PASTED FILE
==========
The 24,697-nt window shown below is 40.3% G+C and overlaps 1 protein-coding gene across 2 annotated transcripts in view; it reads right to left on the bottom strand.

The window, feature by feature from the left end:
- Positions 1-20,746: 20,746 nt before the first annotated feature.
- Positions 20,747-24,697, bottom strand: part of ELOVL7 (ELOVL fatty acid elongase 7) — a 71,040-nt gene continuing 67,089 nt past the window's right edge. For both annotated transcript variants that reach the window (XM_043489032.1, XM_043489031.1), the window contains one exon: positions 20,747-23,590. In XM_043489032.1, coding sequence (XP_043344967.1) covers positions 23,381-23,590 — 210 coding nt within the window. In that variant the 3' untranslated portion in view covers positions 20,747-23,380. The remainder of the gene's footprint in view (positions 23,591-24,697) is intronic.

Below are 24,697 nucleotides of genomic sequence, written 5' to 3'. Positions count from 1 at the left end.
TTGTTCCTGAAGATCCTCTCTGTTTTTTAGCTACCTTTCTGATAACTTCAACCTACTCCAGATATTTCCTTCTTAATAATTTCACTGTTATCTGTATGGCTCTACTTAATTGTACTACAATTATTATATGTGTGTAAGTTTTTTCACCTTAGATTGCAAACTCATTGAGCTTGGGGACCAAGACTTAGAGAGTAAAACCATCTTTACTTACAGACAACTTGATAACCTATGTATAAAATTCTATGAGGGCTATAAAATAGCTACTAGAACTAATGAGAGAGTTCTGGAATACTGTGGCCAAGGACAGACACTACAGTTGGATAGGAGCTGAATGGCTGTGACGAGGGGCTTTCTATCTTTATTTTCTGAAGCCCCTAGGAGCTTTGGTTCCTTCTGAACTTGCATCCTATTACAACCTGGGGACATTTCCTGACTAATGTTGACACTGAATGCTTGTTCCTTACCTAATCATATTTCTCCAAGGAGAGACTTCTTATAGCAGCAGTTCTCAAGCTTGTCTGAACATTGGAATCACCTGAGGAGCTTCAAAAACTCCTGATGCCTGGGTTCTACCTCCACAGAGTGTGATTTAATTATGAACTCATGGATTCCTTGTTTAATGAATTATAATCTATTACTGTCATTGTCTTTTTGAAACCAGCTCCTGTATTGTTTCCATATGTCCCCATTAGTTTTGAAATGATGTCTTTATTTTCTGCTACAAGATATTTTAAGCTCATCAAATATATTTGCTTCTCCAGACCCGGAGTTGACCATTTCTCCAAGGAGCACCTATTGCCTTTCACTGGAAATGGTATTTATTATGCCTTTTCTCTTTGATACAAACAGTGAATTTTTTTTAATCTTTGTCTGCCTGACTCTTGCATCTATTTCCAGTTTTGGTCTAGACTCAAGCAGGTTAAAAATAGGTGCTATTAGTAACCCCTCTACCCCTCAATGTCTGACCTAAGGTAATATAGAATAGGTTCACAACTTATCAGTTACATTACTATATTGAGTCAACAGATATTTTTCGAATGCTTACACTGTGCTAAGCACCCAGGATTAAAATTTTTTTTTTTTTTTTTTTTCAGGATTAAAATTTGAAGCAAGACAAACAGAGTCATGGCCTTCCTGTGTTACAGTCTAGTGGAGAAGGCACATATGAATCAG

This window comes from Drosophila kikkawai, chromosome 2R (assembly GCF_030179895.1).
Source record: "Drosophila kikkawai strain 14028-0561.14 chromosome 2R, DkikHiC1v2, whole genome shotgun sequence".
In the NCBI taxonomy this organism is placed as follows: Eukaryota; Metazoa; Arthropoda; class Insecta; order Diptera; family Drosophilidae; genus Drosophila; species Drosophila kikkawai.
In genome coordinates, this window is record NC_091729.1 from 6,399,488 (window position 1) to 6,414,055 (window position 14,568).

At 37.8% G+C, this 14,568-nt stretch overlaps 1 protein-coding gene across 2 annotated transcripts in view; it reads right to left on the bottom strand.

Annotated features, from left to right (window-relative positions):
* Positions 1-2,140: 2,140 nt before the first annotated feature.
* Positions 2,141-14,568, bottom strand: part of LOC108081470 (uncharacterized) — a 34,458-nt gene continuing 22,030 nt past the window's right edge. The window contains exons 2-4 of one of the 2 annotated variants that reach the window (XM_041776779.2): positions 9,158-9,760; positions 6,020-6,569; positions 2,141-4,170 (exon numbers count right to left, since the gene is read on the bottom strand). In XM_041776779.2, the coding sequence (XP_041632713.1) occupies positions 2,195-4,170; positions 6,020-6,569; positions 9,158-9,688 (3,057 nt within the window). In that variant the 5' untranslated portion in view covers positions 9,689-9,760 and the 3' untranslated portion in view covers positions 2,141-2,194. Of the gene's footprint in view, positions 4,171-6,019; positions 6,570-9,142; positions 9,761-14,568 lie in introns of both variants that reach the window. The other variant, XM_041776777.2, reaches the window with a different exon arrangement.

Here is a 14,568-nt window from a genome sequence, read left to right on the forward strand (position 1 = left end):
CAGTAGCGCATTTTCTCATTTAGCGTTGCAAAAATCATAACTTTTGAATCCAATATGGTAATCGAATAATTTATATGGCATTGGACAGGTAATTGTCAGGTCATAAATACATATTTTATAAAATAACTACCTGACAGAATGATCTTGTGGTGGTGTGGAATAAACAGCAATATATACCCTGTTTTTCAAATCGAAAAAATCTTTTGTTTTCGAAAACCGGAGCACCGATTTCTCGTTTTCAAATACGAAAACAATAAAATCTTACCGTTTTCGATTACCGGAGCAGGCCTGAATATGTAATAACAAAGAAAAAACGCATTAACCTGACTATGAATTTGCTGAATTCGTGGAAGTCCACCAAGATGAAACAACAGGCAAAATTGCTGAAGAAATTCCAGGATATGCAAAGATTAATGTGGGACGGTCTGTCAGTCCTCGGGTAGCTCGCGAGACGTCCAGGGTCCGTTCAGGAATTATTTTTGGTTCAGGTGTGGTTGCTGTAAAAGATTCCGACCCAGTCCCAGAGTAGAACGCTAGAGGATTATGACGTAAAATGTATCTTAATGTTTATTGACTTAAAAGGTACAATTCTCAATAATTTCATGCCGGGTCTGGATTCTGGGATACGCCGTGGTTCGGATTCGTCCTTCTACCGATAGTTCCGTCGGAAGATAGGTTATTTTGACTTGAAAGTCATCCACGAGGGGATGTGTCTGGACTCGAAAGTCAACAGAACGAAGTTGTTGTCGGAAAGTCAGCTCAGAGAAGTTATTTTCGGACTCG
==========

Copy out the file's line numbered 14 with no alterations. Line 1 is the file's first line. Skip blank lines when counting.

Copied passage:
* Positions 2,141-14,568, bottom strand: part of LOC108081470 (uncharacterized) — a 34,458-nt gene continuing 22,030 nt past the window's right edge. The window contains exons 2-4 of one of the 2 annotated variants that reach the window (XM_041776779.2): positions 9,158-9,760; positions 6,020-6,569; positions 2,141-4,170 (exon numbers count right to left, since the gene is read on the bottom strand). In XM_041776779.2, the coding sequence (XP_041632713.1) occupies positions 2,195-4,170; positions 6,020-6,569; positions 9,158-9,688 (3,057 nt within the window). In that variant the 5' untranslated portion in view covers positions 9,689-9,760 and the 3' untranslated portion in view covers positions 2,141-2,194. Of the gene's footprint in view, positions 4,171-6,019; positions 6,570-9,142; positions 9,761-14,568 lie in introns of both variants that reach the window. The other variant, XM_041776777.2, reaches the window with a different exon arrangement.